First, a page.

While the architecture of a national IFA distribution chain can be impressive without ever really capturing the imagination or threatening to make the heart soar, the SLW investment proposition is genuinely remarkable.

At its core, the business runs a portfolio of Gars best idea strategies together with input from Bambos Hambi’s multi-manager team and research from across SLI, using a risk-weighted model to balance portfolios of between 25 and 30 multi-asset strategies.

Alongside the quantitative risk weighting, the portfolios are also balanced against pension fund-style long-term liabilities and lifestyle planning objectives, blended to deliver between 3% and 4% above Libor with approximately a third of the volatility of a pure equity index.

Over the last year a core balanced portfolio has delivered a 3.4% gain versus a 6% loss on the average equivalent Arc index, with between a third and half of the volatility of global equity.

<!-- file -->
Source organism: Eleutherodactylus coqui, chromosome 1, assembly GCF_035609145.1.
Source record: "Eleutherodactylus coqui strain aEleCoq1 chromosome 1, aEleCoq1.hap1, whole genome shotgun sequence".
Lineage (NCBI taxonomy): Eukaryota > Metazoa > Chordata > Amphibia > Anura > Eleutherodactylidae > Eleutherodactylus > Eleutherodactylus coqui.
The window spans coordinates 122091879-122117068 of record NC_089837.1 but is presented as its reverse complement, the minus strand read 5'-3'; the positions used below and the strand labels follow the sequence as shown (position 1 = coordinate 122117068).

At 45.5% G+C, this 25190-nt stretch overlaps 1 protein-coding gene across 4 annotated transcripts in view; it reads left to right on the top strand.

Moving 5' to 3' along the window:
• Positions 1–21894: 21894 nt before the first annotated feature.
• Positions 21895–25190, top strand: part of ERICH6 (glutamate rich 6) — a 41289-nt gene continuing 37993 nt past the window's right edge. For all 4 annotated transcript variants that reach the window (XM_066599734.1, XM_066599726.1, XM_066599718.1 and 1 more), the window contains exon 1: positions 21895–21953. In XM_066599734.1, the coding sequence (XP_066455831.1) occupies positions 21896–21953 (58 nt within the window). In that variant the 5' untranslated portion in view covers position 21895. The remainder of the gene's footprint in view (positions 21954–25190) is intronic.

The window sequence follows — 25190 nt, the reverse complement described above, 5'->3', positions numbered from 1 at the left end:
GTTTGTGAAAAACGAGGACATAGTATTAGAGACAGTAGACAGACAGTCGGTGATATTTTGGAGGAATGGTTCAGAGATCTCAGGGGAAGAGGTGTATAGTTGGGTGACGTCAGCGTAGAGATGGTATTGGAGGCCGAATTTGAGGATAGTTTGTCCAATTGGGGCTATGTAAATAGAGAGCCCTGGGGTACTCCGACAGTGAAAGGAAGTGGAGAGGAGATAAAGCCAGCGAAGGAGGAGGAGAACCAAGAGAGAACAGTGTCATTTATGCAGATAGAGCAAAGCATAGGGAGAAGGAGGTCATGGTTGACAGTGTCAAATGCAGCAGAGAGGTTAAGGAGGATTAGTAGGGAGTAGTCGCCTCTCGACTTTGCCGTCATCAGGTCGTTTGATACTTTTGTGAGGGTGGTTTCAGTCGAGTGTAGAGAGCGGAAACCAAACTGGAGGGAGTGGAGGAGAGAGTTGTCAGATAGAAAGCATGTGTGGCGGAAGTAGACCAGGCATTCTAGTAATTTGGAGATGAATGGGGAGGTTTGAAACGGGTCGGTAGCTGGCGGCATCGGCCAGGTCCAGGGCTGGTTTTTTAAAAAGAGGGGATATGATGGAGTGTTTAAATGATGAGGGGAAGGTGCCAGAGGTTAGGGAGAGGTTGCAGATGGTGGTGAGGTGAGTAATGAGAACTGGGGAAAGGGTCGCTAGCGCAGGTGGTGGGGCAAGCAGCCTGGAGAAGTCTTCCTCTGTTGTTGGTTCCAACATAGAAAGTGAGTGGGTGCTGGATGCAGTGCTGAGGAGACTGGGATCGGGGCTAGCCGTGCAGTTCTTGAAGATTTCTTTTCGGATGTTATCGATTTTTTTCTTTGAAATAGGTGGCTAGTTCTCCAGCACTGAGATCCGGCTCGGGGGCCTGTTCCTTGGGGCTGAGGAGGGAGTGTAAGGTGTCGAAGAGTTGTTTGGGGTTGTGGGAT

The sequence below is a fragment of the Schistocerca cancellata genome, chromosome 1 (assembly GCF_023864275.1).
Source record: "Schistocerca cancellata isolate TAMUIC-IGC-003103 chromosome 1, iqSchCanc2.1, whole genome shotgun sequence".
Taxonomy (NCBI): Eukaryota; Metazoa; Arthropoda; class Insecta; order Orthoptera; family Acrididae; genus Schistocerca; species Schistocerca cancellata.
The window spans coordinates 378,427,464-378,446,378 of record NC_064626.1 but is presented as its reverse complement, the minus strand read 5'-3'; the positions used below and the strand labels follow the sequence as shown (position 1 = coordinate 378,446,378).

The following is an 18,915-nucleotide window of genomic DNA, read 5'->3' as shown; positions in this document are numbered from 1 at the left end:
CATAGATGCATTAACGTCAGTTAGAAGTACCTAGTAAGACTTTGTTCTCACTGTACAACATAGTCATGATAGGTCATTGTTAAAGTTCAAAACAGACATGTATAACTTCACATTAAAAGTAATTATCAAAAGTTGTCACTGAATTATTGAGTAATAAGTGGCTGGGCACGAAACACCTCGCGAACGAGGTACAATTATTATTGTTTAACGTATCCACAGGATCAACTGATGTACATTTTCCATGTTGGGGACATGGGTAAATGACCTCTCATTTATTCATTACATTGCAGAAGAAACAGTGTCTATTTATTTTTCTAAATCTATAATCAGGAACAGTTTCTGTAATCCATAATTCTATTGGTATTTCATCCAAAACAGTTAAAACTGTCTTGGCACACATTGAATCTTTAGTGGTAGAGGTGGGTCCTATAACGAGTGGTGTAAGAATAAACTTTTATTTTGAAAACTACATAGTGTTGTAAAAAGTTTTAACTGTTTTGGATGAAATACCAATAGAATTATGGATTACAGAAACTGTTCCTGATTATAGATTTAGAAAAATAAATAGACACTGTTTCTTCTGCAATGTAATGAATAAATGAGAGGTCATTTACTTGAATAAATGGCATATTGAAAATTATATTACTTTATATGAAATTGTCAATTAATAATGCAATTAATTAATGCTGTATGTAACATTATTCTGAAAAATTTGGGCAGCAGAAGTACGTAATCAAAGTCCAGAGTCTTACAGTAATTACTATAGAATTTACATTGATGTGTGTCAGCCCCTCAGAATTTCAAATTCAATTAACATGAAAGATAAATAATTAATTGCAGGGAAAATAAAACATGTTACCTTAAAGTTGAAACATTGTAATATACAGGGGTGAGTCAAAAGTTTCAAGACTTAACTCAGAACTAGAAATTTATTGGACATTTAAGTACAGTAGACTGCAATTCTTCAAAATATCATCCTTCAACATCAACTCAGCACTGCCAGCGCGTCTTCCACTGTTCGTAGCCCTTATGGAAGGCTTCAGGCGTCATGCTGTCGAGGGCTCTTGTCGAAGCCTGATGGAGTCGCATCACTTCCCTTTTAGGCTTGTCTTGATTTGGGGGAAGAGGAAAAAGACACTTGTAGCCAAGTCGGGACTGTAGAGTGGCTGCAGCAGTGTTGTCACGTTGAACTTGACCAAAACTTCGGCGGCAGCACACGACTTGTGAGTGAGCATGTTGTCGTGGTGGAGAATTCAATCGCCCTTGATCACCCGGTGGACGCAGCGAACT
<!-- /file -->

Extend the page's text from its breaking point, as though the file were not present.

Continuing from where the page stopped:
‘The DNA of our investment process has always been corporate pension management,’ says Reynolds. ‘We have almost as many people [in SLW] working on risk management as we do on investment.

‘We have a slightly different perspective than your traditional stockbroker investment manager. We don’t primarily invest to an asset allocation, we invest to risk. There is no point in having a portfolio balanced to a particular balance of asset classes if three of them dwarf the risk allowance of the rest of them put together.’


The approach – only really possible with the backing of a major investment group and life company – delivers a portfolio very different from the same old blue chip equities that have been the primary talking points of UK private client managers in recent years.